Maybe short of “this thing has been Flawless” this is the most common response to your firearm failing to function properly at training. Firearms built for fun on the range can have this problem. Happens all the time for me, building guns is fun. Trying something different, tinkering, all these things can be what makes guns enjoyable. Its not uncommon for me to induce failure to see how to best fix it, or just see what works. For me its mostly an AR thing, but it can happen to other systems. Just understand, if the weapon is designed to save yours or another life “glitches” are unacceptable. Occasional malfunctions (not attributable to ammunition) are not OK, PERIOD! If the class you are attending is to teach or enhance that skill its not advisable or acceptable there either. You would never take a “glitchy” gun to a fight, don’t take it to costly training either. If for no other reason you spend precious training time (and money) fixing your gun instead of using it. Nor is it particularly helpful in competition, at least if you intend to do well. Consider, a single “glitch” can cost top shooters the competition and often does. Translate that to the real world and it may cost a life. If you are using proven ammunition in a self defense or working firearm and there is a “glitch” that is a problem not an inconvenience. Either fix it, have it fixed, or leave it in the bag until you can. One of the most useful adages for me came from a former Master Class IPSC shooter. When asked how often he practices malfunctions he stated “seldom, I prefer to use a gun that works”.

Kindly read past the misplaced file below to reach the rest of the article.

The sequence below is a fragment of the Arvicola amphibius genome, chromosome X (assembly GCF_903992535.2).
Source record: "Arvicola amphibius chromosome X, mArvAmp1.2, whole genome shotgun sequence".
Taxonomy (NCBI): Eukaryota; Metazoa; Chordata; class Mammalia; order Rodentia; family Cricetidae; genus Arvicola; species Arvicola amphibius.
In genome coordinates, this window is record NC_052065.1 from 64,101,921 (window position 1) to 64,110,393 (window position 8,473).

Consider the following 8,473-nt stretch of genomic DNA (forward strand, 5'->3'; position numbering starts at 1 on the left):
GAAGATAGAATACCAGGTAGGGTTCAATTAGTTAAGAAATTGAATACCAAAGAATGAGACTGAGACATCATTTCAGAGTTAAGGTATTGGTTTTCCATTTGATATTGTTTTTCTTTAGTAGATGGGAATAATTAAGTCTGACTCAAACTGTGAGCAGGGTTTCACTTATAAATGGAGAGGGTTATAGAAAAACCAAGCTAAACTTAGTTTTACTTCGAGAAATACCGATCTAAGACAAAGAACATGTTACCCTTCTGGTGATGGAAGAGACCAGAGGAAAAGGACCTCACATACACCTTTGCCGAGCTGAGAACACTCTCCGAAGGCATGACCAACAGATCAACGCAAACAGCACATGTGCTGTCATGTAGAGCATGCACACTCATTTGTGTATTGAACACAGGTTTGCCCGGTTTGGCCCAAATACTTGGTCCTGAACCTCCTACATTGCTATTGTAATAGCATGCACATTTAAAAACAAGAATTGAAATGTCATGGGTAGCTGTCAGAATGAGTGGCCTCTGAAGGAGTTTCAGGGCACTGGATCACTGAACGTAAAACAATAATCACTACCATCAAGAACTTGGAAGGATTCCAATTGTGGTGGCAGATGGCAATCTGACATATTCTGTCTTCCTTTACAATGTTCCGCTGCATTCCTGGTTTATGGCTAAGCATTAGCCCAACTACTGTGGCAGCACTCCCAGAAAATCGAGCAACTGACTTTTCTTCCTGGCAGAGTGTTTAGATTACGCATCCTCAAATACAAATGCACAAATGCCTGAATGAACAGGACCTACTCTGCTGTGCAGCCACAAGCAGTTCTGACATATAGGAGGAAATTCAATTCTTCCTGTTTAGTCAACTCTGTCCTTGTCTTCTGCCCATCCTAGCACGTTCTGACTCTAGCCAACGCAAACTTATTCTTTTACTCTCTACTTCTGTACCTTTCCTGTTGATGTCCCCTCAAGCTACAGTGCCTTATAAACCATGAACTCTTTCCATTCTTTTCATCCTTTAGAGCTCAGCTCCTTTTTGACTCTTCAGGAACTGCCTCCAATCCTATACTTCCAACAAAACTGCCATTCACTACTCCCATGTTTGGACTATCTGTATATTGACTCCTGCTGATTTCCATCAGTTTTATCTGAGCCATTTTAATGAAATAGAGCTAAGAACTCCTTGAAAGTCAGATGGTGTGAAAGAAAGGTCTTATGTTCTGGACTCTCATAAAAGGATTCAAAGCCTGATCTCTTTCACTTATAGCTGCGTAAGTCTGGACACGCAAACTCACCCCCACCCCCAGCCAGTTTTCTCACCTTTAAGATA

Honesty with yourself is CRITICAL!